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President Vernon addresses importance of preserving the cultural values implicit in collective bargaining: the human dignity of employees; the moral obligation of the employer to give consideration to their requests; and the economic freedom of both to say no. Given the conflation, in the media and the public’s mind, of labor, employment, and consumer arbitration, …

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President Holley shares the wisdom of Academy colleagues and his own experience on how to become an arbitrator, conduct a hearing, and write a decision. (Avoid bench discussions! Don’t quit your day job.) He touchingly closes with a letter to the Academy expressing what membership has meant to him

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President Picher recounts the changing role of arbitrators in applying external law, culminating in the Supreme Court’s 2009 decision in 14 Penn Plaza v Pyett.

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A light-hearted review of the progress of women in the arbitration profession, and a word of cuation about the Academy’s upcoming vote on a change in its constitution, giving increased recognition to employment arbitration.

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President Fleischli describes how his work experience brought him to service as a labor arbitrator, and the reasons that he finds the practice to be satisfying and worthwhile. He emphasizes the need to preserve the virtues of arbitration, especially insofar as it pertains to employer promulgated systems and employment arbitration disputes. President Fleischli cites the …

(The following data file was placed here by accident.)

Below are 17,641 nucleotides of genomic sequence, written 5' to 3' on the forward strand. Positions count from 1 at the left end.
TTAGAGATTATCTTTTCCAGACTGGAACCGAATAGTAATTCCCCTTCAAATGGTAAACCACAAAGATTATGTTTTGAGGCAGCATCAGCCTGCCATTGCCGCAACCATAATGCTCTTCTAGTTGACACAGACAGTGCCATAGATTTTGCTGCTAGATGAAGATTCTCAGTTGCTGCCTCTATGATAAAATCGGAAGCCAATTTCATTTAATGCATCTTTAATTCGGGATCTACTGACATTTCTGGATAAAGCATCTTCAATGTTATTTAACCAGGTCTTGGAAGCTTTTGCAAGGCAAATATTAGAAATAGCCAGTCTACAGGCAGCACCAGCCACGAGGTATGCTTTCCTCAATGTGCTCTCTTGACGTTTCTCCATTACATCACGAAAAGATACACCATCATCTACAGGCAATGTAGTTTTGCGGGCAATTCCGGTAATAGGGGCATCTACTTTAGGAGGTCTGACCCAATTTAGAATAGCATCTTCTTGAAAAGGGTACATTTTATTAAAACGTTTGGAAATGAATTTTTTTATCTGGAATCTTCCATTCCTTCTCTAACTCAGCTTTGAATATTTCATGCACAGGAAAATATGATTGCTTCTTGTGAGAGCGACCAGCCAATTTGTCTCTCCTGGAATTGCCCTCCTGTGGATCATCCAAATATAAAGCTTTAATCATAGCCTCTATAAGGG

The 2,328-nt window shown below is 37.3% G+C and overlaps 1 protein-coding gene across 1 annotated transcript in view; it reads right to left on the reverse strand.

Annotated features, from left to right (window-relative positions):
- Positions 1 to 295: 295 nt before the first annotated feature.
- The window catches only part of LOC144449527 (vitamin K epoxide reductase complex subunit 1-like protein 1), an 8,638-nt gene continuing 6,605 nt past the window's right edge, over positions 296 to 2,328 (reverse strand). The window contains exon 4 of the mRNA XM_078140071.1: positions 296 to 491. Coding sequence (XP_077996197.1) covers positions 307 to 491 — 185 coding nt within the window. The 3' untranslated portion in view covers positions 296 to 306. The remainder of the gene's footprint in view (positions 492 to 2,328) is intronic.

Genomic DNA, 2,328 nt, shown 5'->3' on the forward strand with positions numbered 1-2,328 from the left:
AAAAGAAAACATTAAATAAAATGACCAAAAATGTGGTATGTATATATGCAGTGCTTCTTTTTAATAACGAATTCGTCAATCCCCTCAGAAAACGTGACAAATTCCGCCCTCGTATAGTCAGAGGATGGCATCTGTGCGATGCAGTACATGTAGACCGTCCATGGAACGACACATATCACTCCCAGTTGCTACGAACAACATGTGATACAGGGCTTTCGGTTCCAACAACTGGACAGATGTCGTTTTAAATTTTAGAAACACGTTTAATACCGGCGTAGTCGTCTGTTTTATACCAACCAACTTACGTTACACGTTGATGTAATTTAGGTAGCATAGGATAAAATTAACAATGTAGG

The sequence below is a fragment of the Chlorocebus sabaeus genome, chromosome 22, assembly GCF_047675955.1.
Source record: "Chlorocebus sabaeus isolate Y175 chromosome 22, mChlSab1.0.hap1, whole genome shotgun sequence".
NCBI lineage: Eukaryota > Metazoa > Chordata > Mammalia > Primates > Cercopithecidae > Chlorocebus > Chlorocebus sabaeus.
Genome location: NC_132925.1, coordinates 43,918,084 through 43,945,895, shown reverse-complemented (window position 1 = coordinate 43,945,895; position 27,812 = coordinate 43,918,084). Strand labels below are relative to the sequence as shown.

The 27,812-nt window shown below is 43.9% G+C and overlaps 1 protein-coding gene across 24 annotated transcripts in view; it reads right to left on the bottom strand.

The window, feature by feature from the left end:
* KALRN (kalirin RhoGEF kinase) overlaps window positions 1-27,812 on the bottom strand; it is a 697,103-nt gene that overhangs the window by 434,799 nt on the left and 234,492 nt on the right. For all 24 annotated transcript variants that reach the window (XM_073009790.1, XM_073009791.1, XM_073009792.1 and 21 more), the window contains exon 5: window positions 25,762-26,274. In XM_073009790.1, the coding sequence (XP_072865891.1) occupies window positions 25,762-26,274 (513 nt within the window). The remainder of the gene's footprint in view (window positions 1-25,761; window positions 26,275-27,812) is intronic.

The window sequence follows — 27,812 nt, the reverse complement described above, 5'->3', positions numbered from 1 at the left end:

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NAA President Richard I. Bloch is introduced by U.S. Court of Appeals Judge Harry T. Edwards. President Block proposes that arbitrators engage in more experimentation and innovation in the processes by which they resolve disputes, and describes several approaches he has used.

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Address

President Sherman describes his early years and offers observations about the nature of arbitrators.

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NAA President Kagel warns of the increasingly legalistic environment for labor arbitration caused by the spill-over of practices from the courts and from private commercial dispute resolution (including employment disputes). And he offers advise as to what arbitrators can do to slow the trend.

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An examination of the roles of arbitrators and the courts in interpreting and enforcing labor agreements. Bases on which courts have refused to enforce arbitrators’ decisions are examined, and advice given about contract interpretation and public policy.

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